Bids for the Kunkle wastewater treatment project could be let by mid-year in 2020, now that the project is substantially funded.
On Friday afternoon, Laurie A. Stevenson, director of the Ohio Environmental Protection Agency (OEPA) announced that $500,000 for the project was awarded through Gov. Mike DeWine’s H2Ohio program.
The H2Ohio fund was proposed by DeWine in March of this year to invest in targeted solutions to help ensure safe and clean water for Ohioans across the state. Through the budget bill, the General Assembly invested $172 million in the plan.
“Overall, the H2Ohio plan focuses on the following areas,” Stevenson told those gathered in the Williams County East Annex:
Reducing phosphorous on Lake Erie and elsewhere though farming and best management practices;
Creating new wetlands to reduce excessive nutrients entering lakes and rivers;
Addressing infrastructure — including failing home sewage treatment systems, especially in disadvantaged communities; and,
Preventing lead contamination in water at daycares and schools.
“In regard to sewage treatment systems, Ohio EPA utilized our project priority list from our well-established state revolving loan fund program to identify projects to help fund for the first year of the H2Ohio program,” Stevenson said. “We looked for shovel-ready projects where H2Ohio funding could go to work right away.
“Today, I am happy to announce that a project here in Williams County will receive funds as part of Gov. DeWine’s H2Ohio plan.
“We are providing Williams County with $500,000 in H2Ohio funding to use towards its project to construct a new wastewater collection and treatment system and 10,000 feet of sewer that will serve approximately 90 homes in the Kunkle area.
“There are many older home sewage treatment systems in the area that are failing, and we are happy that we’re able to supply support to this community.
The total project cost in Kunkle has been estimated to be approximately $3.5 million.
Nearly $1 million in grant funding was received from the U.S. Army Corps of Engineers for the design of the project. The project has also secured $1.38 million in principal forgiveness funding, and no-interest loan funds — both from Ohio EPA.
“The H2Ohio funds will further support this project and make the project more affordable overall for the area,” said Stevenson. “The H2Ohio program, overall, enables Ohio EPA to help more communities like Kunkle address their water and sewer needs.”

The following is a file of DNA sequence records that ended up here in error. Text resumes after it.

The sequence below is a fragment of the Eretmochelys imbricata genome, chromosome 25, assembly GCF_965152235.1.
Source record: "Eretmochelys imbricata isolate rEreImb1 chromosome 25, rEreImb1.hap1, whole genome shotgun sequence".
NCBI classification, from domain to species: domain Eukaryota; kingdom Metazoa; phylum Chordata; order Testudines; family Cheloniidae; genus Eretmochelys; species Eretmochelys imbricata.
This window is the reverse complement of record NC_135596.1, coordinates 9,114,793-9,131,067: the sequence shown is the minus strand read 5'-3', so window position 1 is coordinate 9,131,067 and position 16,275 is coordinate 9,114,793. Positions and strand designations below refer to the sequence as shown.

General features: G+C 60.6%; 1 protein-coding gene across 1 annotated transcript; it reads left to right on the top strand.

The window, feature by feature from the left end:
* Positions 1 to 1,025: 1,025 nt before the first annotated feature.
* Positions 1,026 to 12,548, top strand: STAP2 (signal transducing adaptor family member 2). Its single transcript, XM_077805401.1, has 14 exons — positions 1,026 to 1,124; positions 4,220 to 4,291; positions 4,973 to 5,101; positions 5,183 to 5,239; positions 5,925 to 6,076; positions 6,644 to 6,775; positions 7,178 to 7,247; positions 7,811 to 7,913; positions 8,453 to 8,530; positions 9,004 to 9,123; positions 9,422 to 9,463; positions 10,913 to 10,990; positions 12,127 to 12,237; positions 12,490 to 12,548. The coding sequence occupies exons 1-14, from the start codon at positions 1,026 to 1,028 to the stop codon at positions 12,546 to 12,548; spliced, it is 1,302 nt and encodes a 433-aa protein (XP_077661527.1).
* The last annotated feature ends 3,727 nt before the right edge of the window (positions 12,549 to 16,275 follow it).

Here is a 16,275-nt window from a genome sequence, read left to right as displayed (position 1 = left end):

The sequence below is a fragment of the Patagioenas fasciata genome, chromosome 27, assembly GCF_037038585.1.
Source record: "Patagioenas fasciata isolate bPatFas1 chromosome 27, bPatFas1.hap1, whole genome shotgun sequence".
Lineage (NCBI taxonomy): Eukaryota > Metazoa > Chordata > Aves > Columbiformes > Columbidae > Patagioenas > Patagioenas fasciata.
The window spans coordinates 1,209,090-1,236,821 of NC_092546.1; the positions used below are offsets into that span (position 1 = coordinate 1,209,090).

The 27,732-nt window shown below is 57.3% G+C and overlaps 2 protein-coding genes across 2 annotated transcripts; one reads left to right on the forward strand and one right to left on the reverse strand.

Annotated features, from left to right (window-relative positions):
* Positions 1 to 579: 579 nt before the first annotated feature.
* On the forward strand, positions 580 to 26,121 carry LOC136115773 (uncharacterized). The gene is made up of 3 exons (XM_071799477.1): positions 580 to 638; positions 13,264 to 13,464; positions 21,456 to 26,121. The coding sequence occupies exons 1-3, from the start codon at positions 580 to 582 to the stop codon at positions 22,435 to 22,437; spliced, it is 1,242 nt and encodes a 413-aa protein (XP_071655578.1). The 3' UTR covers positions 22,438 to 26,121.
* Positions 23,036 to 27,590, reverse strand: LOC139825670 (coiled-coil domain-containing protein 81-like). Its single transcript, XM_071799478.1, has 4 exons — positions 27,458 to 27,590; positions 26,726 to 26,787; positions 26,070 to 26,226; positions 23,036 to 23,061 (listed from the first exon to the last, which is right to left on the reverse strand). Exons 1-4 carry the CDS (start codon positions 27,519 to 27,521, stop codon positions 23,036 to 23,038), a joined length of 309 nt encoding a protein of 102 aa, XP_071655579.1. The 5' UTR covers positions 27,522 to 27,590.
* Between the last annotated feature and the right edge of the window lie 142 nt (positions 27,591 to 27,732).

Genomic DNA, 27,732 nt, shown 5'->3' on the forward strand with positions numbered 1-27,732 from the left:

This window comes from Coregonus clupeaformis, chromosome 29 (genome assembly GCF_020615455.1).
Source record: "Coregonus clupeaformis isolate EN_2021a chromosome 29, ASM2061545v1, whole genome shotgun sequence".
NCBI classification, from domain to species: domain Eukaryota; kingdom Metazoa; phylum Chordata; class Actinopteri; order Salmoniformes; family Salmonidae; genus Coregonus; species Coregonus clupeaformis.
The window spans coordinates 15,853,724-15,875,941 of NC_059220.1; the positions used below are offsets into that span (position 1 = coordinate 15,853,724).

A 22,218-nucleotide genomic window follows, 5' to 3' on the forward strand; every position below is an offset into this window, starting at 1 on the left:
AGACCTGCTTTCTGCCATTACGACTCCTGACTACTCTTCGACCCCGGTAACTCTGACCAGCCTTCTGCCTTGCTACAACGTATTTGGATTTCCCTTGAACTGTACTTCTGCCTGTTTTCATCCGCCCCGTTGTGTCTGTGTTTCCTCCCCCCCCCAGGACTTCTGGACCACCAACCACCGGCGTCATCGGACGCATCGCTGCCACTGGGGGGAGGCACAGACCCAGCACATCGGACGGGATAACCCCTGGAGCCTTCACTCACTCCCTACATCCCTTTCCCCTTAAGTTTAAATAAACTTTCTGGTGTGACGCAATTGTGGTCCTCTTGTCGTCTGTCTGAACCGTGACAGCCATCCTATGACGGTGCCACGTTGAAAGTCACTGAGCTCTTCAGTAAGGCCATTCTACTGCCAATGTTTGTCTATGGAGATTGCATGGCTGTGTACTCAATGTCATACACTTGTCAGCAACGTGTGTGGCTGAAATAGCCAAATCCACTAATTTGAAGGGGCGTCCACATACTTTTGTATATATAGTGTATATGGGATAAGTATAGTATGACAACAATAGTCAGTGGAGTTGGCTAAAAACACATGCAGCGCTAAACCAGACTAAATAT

Williams County Commissioner Brian Davis reflected on the long path that this particular project has taken. “I actually got involved with this starting in 2008, and one of our primary focuses was not only to have the system addressed, but to do it through a mechanism that wouldn’t create an excessive amount of burden to the citizens. And this goes a long way to achieving that today.”
Commissioner Terry Rummel noted the work County Engineer Todd Roth and his staff have been doing over the years that set the stage for Friday’s announcement. He noted their work, as well as the contributions of Dennis Miller of the Maumee Valley Planning Organization, contributed greatly to this being a “shovel-ready” project.
Ohio House Rep. Jim Hoops was also on hand to add a word of appreciation for the funding. “I just see a lot of good things happening here, and I look forward as we move ahead on some of the other projects too … This is a great day here for Kunkle,” he said.
The Kunkle wastewater treatment system is only half of a problem identified by OEPA in 2008. At that time, Kunkle and Alvordton’s waste had been discharged into tributaries of the Mill Creek, creating unsanitary conditions, with E. coli found in the waterway in 2009.
OEPA issued an order that mandated development of a treatment plan and construction of a treatment system for household waste from Kunkle and Alvordton.
Since the order, county commissioners have sought to attract funding for the mandated systems for both communities.
At the outset, consideration was made for separate systems as well as a unified system that would treat waste from both communities. A single system had been estimated to cost between $8 million and $10 million, whereas two separate systems were estimated to cost $3.8 and $4.2 million for Kunkle and Alvordton, respectively.
Kunkle was selected as the first project last year due the advancement of planning for the project.
Following Friday’s announcement, County Engineer Todd Roth said bids for the project could be called for by mid-year 2020.